August 15, 2011
Like many of you, I try to incorporate the gospel in many different aspects of our family life. Once we started homeschooling, I imagined the easiest route to do this would be to take the resources of the world (geology books, math websites, etc.) and sprinkle in gospel principles wherever I could. Imagine my surprise when I realized that you could do the same thing, but in REVERSE! It may be obvious to you, but when I realized that you could take a gospel resource and sprinkle in traditional academics- I was floored!
We decided to test it out and experimented with The Friend magazine. In this month's issue of The Friend, they had historical facts about 1927 (the year President Monson was born) and a fun "Warm Fuzzies" craft for a rainy day. In fact, just a few weeks ago we were able to use a recipe from June's Kitchen Crafts section (Fruit Sushi!) while we were studying Japan. It made it extra special for my kids because the idea came from "their magazine."
Here are some other super simple ideas that I have found useful in several different subjects:
Compare and contrast the different styles of art in the illustrations throughout the magazine. We try to answer simple questions like "Does this artist use solid colors or shading?" or "Is this a realistic drawing or more like a comic book?" etc. Older children can answer more in depth questions like guessing what medium the artist used (paint, pencils, etc.). On a different note, you can also submit your own art to "Our Creative Friends" (instructions are in the back of each magazine).
Spend a few minutes identifying colors, numbers, or other simple words from the magazine in a foreign language. Once you have the basics down, try having them summarize the story in 1 or 2 sentences in that same language. You can also subscribe to (or find online) the children's section of The Liahona and read entire articles in the language of your choice there.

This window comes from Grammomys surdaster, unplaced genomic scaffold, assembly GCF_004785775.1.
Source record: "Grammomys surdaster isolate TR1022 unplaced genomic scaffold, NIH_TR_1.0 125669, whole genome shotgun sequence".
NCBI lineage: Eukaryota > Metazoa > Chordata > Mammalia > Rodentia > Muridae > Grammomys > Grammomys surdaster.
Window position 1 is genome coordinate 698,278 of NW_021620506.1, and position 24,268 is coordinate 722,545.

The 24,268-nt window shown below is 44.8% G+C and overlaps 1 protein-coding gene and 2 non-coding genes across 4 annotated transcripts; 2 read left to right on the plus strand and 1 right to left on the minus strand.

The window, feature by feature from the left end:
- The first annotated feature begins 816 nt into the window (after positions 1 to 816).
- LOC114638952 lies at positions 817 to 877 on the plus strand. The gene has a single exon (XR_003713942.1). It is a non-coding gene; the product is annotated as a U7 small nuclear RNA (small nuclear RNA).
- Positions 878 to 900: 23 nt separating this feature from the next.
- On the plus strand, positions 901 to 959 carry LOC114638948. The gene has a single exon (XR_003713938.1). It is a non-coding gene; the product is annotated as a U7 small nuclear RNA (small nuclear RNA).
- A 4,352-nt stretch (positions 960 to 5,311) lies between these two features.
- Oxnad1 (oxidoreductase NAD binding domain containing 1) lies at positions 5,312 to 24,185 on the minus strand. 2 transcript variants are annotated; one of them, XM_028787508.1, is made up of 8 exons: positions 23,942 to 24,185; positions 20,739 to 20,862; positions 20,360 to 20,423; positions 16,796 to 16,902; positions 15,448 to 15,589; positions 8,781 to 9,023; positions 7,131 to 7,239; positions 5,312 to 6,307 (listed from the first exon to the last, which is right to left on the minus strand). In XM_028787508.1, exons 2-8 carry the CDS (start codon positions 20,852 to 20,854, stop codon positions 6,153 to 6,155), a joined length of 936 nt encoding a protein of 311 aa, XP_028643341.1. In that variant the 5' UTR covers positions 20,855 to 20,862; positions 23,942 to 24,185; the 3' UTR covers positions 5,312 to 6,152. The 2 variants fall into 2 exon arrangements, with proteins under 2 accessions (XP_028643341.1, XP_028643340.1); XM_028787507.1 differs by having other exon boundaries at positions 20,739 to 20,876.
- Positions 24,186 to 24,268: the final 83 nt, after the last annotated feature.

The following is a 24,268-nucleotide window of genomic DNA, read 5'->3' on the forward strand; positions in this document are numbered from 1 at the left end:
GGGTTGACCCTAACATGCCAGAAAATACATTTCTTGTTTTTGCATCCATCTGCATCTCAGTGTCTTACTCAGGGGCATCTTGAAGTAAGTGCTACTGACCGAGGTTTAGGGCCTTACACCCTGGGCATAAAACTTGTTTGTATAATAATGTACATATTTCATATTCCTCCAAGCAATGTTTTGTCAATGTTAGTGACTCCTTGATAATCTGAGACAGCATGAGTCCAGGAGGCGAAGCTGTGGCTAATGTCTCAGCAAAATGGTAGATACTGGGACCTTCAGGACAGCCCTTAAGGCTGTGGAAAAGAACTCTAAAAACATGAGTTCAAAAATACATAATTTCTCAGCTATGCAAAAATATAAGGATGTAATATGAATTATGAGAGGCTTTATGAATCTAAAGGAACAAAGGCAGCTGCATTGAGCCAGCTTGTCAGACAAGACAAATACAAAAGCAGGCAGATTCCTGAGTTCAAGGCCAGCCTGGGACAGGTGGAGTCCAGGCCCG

When children write in to The Friend (Friends in the News, Friends by Mail, Our Creative Friends, etc.), we read what they have to say or look at what they drew and then find where they live on a map. This is a super simple way to ease into geography. You can also do this while reading the stories. We find where the story took place on a map (pioneers in Wyoming, a family in Sweden, etc.) or make good guesses as to where it could have happened if it doesn't specify- just for fun!
The Friend prints many true stories from history, as well as historical fiction. We point to when they happened on our timeline or talk about the events that took place during that same time period.
We cut up the oldest magazines and use the various title fonts to reinforce letter recognition. We use these mismatched letters to form simple words and reinforce the idea that there are lots of ways that each letter can be written, but no matter how it looks, an A is still an A.
I have younger children, so the math we use is pretty simple. We work on number recognition with page numbers (What number is this? 47!) and addition/subtraction with the page numbers as well (We're on page 7. If we go back 2 pages, what page will we be on? 7-2=5). We also look up the scriptures that they quote for number sequencing (Alma 36...37... 38! Here's Alma 38). And our FAVORITE math activity is figuring out the measurements and fractions in the Kitchen Craft recipes!
Older students can practice reading the sheet music they print by singing a cappella or playing the songs on the piano. You can also listen to them online and even watch the music videos for most songs.
As obvious as it is, read the magazine out loud as a family (or listen to the stories online). Have your child read to you. Children's magazines are perfect for (wait for it...) READING! There are lots of pictures, the stories are relatively short, and they even identify and define some of the longer words right in the magazine!
Anyone can submit poems to Our Creative Friends or write thoughts about the magazine to Friends by Mail. This is a great way to get kids to polish their writing! You could also use the journaling ideas to practice informal free flow writing, handwriting, or just to get a good journal habit formed!
Are there any other ways you use The Friend at your house? My kids and I would love to hear your ideas!
Kristen is a mother to three young children. Their homeschooling adventures tend to lean toward the unschool side, with aspects of more traditional homeschooling styles coming and going as needed. The fluid, child-led learning style is perfect for her family because she plans to introduce her children to lots of God’s creations as they travel and (hopefully someday soon) live abroad. You can follow her various successes and failures on her blog, Mundo Classroom.